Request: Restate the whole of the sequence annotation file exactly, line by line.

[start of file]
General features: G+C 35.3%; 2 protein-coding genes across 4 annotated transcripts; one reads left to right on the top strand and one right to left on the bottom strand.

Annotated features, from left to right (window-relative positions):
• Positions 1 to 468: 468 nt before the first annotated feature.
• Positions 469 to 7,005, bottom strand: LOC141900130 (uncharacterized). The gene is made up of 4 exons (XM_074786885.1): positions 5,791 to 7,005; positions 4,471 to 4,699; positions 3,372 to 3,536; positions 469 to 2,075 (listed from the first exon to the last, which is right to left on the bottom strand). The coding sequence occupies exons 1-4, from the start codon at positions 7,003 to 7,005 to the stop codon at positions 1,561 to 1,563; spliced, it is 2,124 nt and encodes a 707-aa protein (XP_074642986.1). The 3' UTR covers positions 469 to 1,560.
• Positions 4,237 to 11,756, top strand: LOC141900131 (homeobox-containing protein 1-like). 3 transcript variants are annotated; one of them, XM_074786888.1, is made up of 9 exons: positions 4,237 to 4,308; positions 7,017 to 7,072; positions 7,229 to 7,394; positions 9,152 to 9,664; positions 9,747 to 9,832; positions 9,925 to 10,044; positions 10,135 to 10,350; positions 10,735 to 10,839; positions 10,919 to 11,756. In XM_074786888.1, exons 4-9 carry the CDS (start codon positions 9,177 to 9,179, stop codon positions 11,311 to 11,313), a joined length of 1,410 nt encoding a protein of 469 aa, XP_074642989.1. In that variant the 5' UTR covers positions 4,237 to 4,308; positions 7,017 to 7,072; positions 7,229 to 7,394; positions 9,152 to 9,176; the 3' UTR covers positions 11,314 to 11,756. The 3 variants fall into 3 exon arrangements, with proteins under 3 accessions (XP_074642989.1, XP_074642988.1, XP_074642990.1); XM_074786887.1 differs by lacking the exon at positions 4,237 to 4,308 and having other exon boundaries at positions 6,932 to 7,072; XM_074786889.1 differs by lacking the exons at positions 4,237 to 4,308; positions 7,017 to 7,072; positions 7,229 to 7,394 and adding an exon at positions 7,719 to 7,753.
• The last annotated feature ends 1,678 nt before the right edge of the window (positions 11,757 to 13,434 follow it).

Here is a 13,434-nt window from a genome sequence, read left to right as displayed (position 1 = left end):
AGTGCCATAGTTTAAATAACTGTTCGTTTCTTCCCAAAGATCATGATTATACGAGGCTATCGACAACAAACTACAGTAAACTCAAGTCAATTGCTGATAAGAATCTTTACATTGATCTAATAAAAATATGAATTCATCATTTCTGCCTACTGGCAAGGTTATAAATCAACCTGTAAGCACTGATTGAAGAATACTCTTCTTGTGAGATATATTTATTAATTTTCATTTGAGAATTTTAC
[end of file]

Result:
General features: G+C 35.3%; 2 protein-coding genes across 4 annotated transcripts; one reads left to right on the top strand and one right to left on the bottom strand.

Annotated features, from left to right (window-relative positions):
• Positions 1 to 468: 468 nt before the first annotated feature.
• Positions 469 to 7,005, bottom strand: LOC141900130 (uncharacterized). The gene is made up of 4 exons (XM_074786885.1): positions 5,791 to 7,005; positions 4,471 to 4,699; positions 3,372 to 3,536; positions 469 to 2,075 (listed from the first exon to the last, which is right to left on the bottom strand). The coding sequence occupies exons 1-4, from the start codon at positions 7,003 to 7,005 to the stop codon at positions 1,561 to 1,563; spliced, it is 2,124 nt and encodes a 707-aa protein (XP_074642986.1). The 3' UTR covers positions 469 to 1,560.
• Positions 4,237 to 11,756, top strand: LOC141900131 (homeobox-containing protein 1-like). 3 transcript variants are annotated; one of them, XM_074786888.1, is made up of 9 exons: positions 4,237 to 4,308; positions 7,017 to 7,072; positions 7,229 to 7,394; positions 9,152 to 9,664; positions 9,747 to 9,832; positions 9,925 to 10,044; positions 10,135 to 10,350; positions 10,735 to 10,839; positions 10,919 to 11,756. In XM_074786888.1, exons 4-9 carry the CDS (start codon positions 9,177 to 9,179, stop codon positions 11,311 to 11,313), a joined length of 1,410 nt encoding a protein of 469 aa, XP_074642989.1. In that variant the 5' UTR covers positions 4,237 to 4,308; positions 7,017 to 7,072; positions 7,229 to 7,394; positions 9,152 to 9,176; the 3' UTR covers positions 11,314 to 11,756. The 3 variants fall into 3 exon arrangements, with proteins under 3 accessions (XP_074642989.1, XP_074642988.1, XP_074642990.1); XM_074786887.1 differs by lacking the exon at positions 4,237 to 4,308 and having other exon boundaries at positions 6,932 to 7,072; XM_074786889.1 differs by lacking the exons at positions 4,237 to 4,308; positions 7,017 to 7,072; positions 7,229 to 7,394 and adding an exon at positions 7,719 to 7,753.
• The last annotated feature ends 1,678 nt before the right edge of the window (positions 11,757 to 13,434 follow it).

Here is a 13,434-nt window from a genome sequence, read left to right as displayed (position 1 = left end):
AGTGCCATAGTTTAAATAACTGTTCGTTTCTTCCCAAAGATCATGATTATACGAGGCTATCGACAACAAACTACAGTAAACTCAAGTCAATTGCTGATAAGAATCTTTACATTGATCTAATAAAAATATGAATTCATCATTTCTGCCTACTGGCAAGGTTATAAATCAACCTGTAAGCACTGATTGAAGAATACTCTTCTTGTGAGATATATTTATTAATTTTCATTTGAGAATTTTAC